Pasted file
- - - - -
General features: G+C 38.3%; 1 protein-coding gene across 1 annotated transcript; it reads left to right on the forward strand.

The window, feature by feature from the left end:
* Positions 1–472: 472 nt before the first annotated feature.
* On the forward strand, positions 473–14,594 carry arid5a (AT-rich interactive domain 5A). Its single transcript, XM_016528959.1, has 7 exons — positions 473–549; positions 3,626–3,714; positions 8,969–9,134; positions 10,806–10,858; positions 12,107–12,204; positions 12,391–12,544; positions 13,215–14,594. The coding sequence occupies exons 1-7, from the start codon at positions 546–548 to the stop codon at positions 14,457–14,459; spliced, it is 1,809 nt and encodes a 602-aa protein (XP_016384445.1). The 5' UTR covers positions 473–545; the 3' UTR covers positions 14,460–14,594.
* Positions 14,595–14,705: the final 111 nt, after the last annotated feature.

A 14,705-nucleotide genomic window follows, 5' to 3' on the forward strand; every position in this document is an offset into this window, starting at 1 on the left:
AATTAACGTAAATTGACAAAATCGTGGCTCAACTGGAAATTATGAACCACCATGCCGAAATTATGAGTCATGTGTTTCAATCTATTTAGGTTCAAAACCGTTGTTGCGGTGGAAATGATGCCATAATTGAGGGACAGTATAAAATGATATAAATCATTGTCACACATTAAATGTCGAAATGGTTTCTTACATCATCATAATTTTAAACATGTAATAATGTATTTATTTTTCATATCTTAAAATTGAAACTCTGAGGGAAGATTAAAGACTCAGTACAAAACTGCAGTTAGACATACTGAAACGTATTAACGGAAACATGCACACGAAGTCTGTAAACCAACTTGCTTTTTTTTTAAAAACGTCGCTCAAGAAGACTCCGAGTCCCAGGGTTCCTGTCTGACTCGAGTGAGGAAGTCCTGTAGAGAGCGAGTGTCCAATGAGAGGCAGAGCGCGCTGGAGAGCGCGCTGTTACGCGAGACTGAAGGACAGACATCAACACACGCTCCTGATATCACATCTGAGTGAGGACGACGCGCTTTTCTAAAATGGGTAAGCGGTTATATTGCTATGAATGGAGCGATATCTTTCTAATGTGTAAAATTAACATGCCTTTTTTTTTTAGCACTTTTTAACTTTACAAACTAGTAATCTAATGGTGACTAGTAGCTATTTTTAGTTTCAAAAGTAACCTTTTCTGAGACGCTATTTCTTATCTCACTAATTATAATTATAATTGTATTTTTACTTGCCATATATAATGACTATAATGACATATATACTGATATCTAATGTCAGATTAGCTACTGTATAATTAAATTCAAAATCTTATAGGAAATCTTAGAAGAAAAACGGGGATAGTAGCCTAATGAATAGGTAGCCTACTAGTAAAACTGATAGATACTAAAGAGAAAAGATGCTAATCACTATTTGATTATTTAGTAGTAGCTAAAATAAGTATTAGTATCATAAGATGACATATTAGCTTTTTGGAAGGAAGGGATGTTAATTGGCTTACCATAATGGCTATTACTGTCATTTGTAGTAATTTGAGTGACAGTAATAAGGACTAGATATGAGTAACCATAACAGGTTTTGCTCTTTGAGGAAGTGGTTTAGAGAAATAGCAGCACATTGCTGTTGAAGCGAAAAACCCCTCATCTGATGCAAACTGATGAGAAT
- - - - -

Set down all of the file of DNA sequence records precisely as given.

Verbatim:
General features: G+C 38.3%; 1 protein-coding gene across 1 annotated transcript; it reads left to right on the forward strand.

The window, feature by feature from the left end:
* Positions 1–472: 472 nt before the first annotated feature.
* On the forward strand, positions 473–14,594 carry arid5a (AT-rich interactive domain 5A). Its single transcript, XM_016528959.1, has 7 exons — positions 473–549; positions 3,626–3,714; positions 8,969–9,134; positions 10,806–10,858; positions 12,107–12,204; positions 12,391–12,544; positions 13,215–14,594. The coding sequence occupies exons 1-7, from the start codon at positions 546–548 to the stop codon at positions 14,457–14,459; spliced, it is 1,809 nt and encodes a 602-aa protein (XP_016384445.1). The 5' UTR covers positions 473–545; the 3' UTR covers positions 14,460–14,594.
* Positions 14,595–14,705: the final 111 nt, after the last annotated feature.

A 14,705-nucleotide genomic window follows, 5' to 3' on the forward strand; every position in this document is an offset into this window, starting at 1 on the left:
AATTAACGTAAATTGACAAAATCGTGGCTCAACTGGAAATTATGAACCACCATGCCGAAATTATGAGTCATGTGTTTCAATCTATTTAGGTTCAAAACCGTTGTTGCGGTGGAAATGATGCCATAATTGAGGGACAGTATAAAATGATATAAATCATTGTCACACATTAAATGTCGAAATGGTTTCTTACATCATCATAATTTTAAACATGTAATAATGTATTTATTTTTCATATCTTAAAATTGAAACTCTGAGGGAAGATTAAAGACTCAGTACAAAACTGCAGTTAGACATACTGAAACGTATTAACGGAAACATGCACACGAAGTCTGTAAACCAACTTGCTTTTTTTTTAAAAACGTCGCTCAAGAAGACTCCGAGTCCCAGGGTTCCTGTCTGACTCGAGTGAGGAAGTCCTGTAGAGAGCGAGTGTCCAATGAGAGGCAGAGCGCGCTGGAGAGCGCGCTGTTACGCGAGACTGAAGGACAGACATCAACACACGCTCCTGATATCACATCTGAGTGAGGACGACGCGCTTTTCTAAAATGGGTAAGCGGTTATATTGCTATGAATGGAGCGATATCTTTCTAATGTGTAAAATTAACATGCCTTTTTTTTTTAGCACTTTTTAACTTTACAAACTAGTAATCTAATGGTGACTAGTAGCTATTTTTAGTTTCAAAAGTAACCTTTTCTGAGACGCTATTTCTTATCTCACTAATTATAATTATAATTGTATTTTTACTTGCCATATATAATGACTATAATGACATATATACTGATATCTAATGTCAGATTAGCTACTGTATAATTAAATTCAAAATCTTATAGGAAATCTTAGAAGAAAAACGGGGATAGTAGCCTAATGAATAGGTAGCCTACTAGTAAAACTGATAGATACTAAAGAGAAAAGATGCTAATCACTATTTGATTATTTAGTAGTAGCTAAAATAAGTATTAGTATCATAAGATGACATATTAGCTTTTTGGAAGGAAGGGATGTTAATTGGCTTACCATAATGGCTATTACTGTCATTTGTAGTAATTTGAGTGACAGTAATAAGGACTAGATATGAGTAACCATAACAGGTTTTGCTCTTTGAGGAAGTGGTTTAGAGAAATAGCAGCACATTGCTGTTGAAGCGAAAAACCCCTCATCTGATGCAAACTGATGAGAAT